Reviews

All That I Will Ever Be

Photos: Joan Marcus

Omar (Peter Macdissi) knows how to look good naked. Very good. Similarly, writer Alan Ball knows how to find the pulse of his self pitying, self destructive characters in ALL THAT I WILL EVER BE.

Ball, whose knack for writing has produced such works as SIX FEET UNDER and AMERICAN BEAUTY deftly turns a stereotype into an all consuming, all engrossing presence. Even more exacting is his sense of dialogue and the way he captures social nuance. In fact, the entire first act, structured around several quick scenes, runs like a series of digital photos or a video wall in which the characters’ poses speak volumes.

Photos: Joan Marcus

Omar (Peter Macdissi) knows how to look good naked. Very good. Similarly, writer Alan Ball knows how to find the pulse of his self pitying, self destructive characters in ALL THAT I WILL EVER BE.

Ball, whose knack for writing has produced such works as SIX FEET UNDER and AMERICAN BEAUTY deftly turns a stereotype into an all consuming, all engrossing presence. Even more exacting is his sense of dialogue and the way he captures social nuance. In fact, the entire first act, structured around several quick scenes, runs like a series of digital photos or a video wall in which the characters’ poses speak volumes.

Unfortunately, though, that’s as much as ALL THAT I WILL EVER BE will ever be! The title ironically sums up the lack of depth that distinguishes these characters and ultimately makes for a pointless story, one whose resolution is not at all redeeming.

Essentially the tale follows two gay boys in LA. One, a spoiled rich kid lost in his sense of personal despair. When the hooker he’s with asks him why he doesn’t get a life, he replies with a series of “don’t wants” like, “I don’t want to live in the real world, don’t want to take CNN’s word for what’s happening, don’t want to have kids, don’t want to produce any more batteries for the matrix.” For all his negativity, Omar, his trick turned boyfriend is his match, competing for everything there is to hate and resist, especially references to his racial identity and justifiably allusions to “Arabs as terrorists”. It’s Omar who sums it all up for these depraved characters with “It’s a disgusting species, humanity. We really do deserve to be wiped out.”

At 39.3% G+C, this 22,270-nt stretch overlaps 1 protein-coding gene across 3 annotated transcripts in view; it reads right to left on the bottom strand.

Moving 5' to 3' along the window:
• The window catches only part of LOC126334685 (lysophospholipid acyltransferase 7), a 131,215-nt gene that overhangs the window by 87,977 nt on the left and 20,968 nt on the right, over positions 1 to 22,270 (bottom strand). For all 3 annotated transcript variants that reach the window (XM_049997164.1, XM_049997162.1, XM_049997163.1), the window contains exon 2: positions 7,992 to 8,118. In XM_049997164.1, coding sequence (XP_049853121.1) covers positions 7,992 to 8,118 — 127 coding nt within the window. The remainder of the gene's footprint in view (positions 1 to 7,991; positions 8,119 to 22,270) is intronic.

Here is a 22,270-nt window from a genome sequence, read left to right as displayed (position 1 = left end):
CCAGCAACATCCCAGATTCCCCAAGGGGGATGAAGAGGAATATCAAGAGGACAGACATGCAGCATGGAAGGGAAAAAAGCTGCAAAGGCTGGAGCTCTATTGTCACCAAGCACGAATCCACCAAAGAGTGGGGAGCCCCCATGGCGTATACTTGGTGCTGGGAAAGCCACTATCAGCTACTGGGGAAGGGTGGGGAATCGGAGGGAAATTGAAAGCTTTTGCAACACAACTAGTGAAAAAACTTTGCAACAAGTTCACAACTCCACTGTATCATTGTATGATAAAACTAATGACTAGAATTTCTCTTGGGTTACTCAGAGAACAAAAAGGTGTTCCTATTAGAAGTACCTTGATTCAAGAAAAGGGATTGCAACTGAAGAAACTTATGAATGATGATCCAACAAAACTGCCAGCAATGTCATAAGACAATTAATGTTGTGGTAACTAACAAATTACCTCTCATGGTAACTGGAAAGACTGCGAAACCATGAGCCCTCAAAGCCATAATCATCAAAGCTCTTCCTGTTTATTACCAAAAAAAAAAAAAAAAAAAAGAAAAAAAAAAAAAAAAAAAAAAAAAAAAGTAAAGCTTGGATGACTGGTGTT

From the onset Omar is revealed as a shrewd man, shrouding himself in a web of lies about who he is and where he’s from — Farouk from Saudi Arabia, Demetrius from Greece, Joseph from Armenia — all depending on those he’s with, the sex act they require or what Omar feels he can extort from them. But when an older man hires him from his ad for “The Arabian Stud”, Omar reveals himself. That’s if you believe him. And therein lies the play’s flaw. The character’s transformation from a male prostitute to an empathic character is no more believable than any of his other fronts. In that regard the play delivers the unfortunate message that this Arab character is not trustworthy; one can’t believe a word he says.

Peter Macdissi portrays Omar in his series of poses from envying the rich and terrorizing the weak to falling to his knees in childish fear, all perfectly adept strategies, but none of which build a character. The standout performance in this production is Austin Lysy as Dwight who has a dangerous bad boy quality and a beautifully innocent face.

By Isa Goldberg

All That I Will Ever Be
New York Theater Workshop
79 East 4th Street
1 212 239-6200